Simplicity — the stepfather of execution

Many times I have come up with complex, uber-effective plans.

If these were implemented plans, I had only to worry about the size and number of goals that we accomplished.
 Yet, that is not how you get people to act.

You get people to do a lot of things if you make tasks overly simple.

Complexity is the enemy of execution but without complexity, there is often no meaningful execution. Complexity gives birth to execution but its mother has to divorce complexity and marry simplicity.

If you want to get people to act, make things overly simple for them.

I now realized ‘t is better to have simple, imperfect plans than complex, perfect and not implemented plans.

It’s not the easiest thing in the world to let go of ideals and perfects but it’s easier to live with implemented plans than suffer under non-implementation.

We see a growing complexity in the world and it’s getting beyond our capabilities to handle. Tens of millions of lines of code make an operating system and nobody knows what code does what. That explains why Microsoft still has some bugs that have been there for years. It’s not that engineers don’t want to solve them, they just cannot find the code that causes them. Among millions of lines of code operating in the same environment, nobody has a clue.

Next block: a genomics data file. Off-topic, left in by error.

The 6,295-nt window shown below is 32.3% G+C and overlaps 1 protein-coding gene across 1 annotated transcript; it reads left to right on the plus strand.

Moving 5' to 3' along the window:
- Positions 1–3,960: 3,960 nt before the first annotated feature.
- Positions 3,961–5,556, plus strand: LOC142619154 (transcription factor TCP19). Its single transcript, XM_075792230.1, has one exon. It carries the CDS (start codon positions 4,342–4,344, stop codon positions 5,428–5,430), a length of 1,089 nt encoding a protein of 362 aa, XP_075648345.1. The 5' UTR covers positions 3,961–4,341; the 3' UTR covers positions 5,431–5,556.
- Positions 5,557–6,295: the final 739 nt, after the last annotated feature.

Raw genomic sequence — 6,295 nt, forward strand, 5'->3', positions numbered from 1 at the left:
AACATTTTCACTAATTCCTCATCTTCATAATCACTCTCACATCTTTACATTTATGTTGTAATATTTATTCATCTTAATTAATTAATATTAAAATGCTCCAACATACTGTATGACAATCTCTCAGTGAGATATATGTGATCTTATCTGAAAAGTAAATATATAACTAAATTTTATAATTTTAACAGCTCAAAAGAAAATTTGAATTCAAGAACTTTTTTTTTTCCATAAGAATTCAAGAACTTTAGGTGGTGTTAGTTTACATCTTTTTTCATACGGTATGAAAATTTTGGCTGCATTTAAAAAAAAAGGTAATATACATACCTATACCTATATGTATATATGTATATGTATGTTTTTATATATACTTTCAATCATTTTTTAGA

It gets worse with web browsers. First, web browsers were an invention for scientists to share papers. It was not a mini-operating system that executes scripts safely, as it should have been. It was a text protocol that was just not made for websites as we know them today.

Today’s web needs to be rich. Not in content but in functionality. Thus, we have major issues to work around the limitations that were imposed upon us by the founders of the web browsers. It all gets a lot more complex than it needs to be. Google has added extension support, Mozilla Firefox has added plugins but in a simpler world, we had HyperCard and there was no need for these.

HyperCard is a thing of the past and it is not to be reinvented but we can learn from its simplicity and there is a lot to learn from it. Is it possible to change the world today? I think so.

Things should be as simple as they can be but not simpler. Certainly. We are living in a very complex world. Our technology is outdated. People operate from the wrong context and making things simpler will cause them to switch to your solution that is 10x better. People have switched to these browsers before. There have been browsers before Chrome and Mozilla.

Will we rely on the same model of the web in 30 years(2047)? I would be ashamed to be human if that were the case.

There is room for more simplicity and truly powerful apps. A truly powerful internet that anyone can contribute to, not only in terms of content but maybe also in terms of function.


Originally published at Erwin Flaming.